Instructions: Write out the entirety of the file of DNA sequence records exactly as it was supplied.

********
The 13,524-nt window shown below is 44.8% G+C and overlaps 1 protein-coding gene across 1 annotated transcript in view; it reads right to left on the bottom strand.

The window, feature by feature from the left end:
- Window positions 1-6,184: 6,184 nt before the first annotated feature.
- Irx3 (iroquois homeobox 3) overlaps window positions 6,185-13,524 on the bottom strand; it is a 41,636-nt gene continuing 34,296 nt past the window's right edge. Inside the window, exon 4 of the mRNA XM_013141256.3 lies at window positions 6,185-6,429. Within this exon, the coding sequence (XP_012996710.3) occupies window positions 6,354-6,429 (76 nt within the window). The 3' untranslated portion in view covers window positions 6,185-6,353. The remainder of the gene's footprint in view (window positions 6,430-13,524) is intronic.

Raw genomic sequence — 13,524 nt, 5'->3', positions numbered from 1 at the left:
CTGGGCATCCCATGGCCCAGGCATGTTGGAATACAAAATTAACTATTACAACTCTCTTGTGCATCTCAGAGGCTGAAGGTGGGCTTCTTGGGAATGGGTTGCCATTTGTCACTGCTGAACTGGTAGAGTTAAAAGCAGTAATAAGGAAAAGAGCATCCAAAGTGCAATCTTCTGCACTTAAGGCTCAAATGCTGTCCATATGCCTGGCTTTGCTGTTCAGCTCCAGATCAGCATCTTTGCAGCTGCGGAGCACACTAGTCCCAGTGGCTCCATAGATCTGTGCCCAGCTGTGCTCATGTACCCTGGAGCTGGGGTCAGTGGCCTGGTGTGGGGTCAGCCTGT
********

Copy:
The 13,524-nt window shown below is 44.8% G+C and overlaps 1 protein-coding gene across 1 annotated transcript in view; it reads right to left on the bottom strand.

The window, feature by feature from the left end:
- Window positions 1-6,184: 6,184 nt before the first annotated feature.
- Irx3 (iroquois homeobox 3) overlaps window positions 6,185-13,524 on the bottom strand; it is a 41,636-nt gene continuing 34,296 nt past the window's right edge. Inside the window, exon 4 of the mRNA XM_013141256.3 lies at window positions 6,185-6,429. Within this exon, the coding sequence (XP_012996710.3) occupies window positions 6,354-6,429 (76 nt within the window). The 3' untranslated portion in view covers window positions 6,185-6,353. The remainder of the gene's footprint in view (window positions 6,430-13,524) is intronic.

Raw genomic sequence — 13,524 nt, 5'->3', positions numbered from 1 at the left:
CTGGGCATCCCATGGCCCAGGCATGTTGGAATACAAAATTAACTATTACAACTCTCTTGTGCATCTCAGAGGCTGAAGGTGGGCTTCTTGGGAATGGGTTGCCATTTGTCACTGCTGAACTGGTAGAGTTAAAAGCAGTAATAAGGAAAAGAGCATCCAAAGTGCAATCTTCTGCACTTAAGGCTCAAATGCTGTCCATATGCCTGGCTTTGCTGTTCAGCTCCAGATCAGCATCTTTGCAGCTGCGGAGCACACTAGTCCCAGTGGCTCCATAGATCTGTGCCCAGCTGTGCTCATGTACCCTGGAGCTGGGGTCAGTGGCCTGGTGTGGGGTCAGCCTGT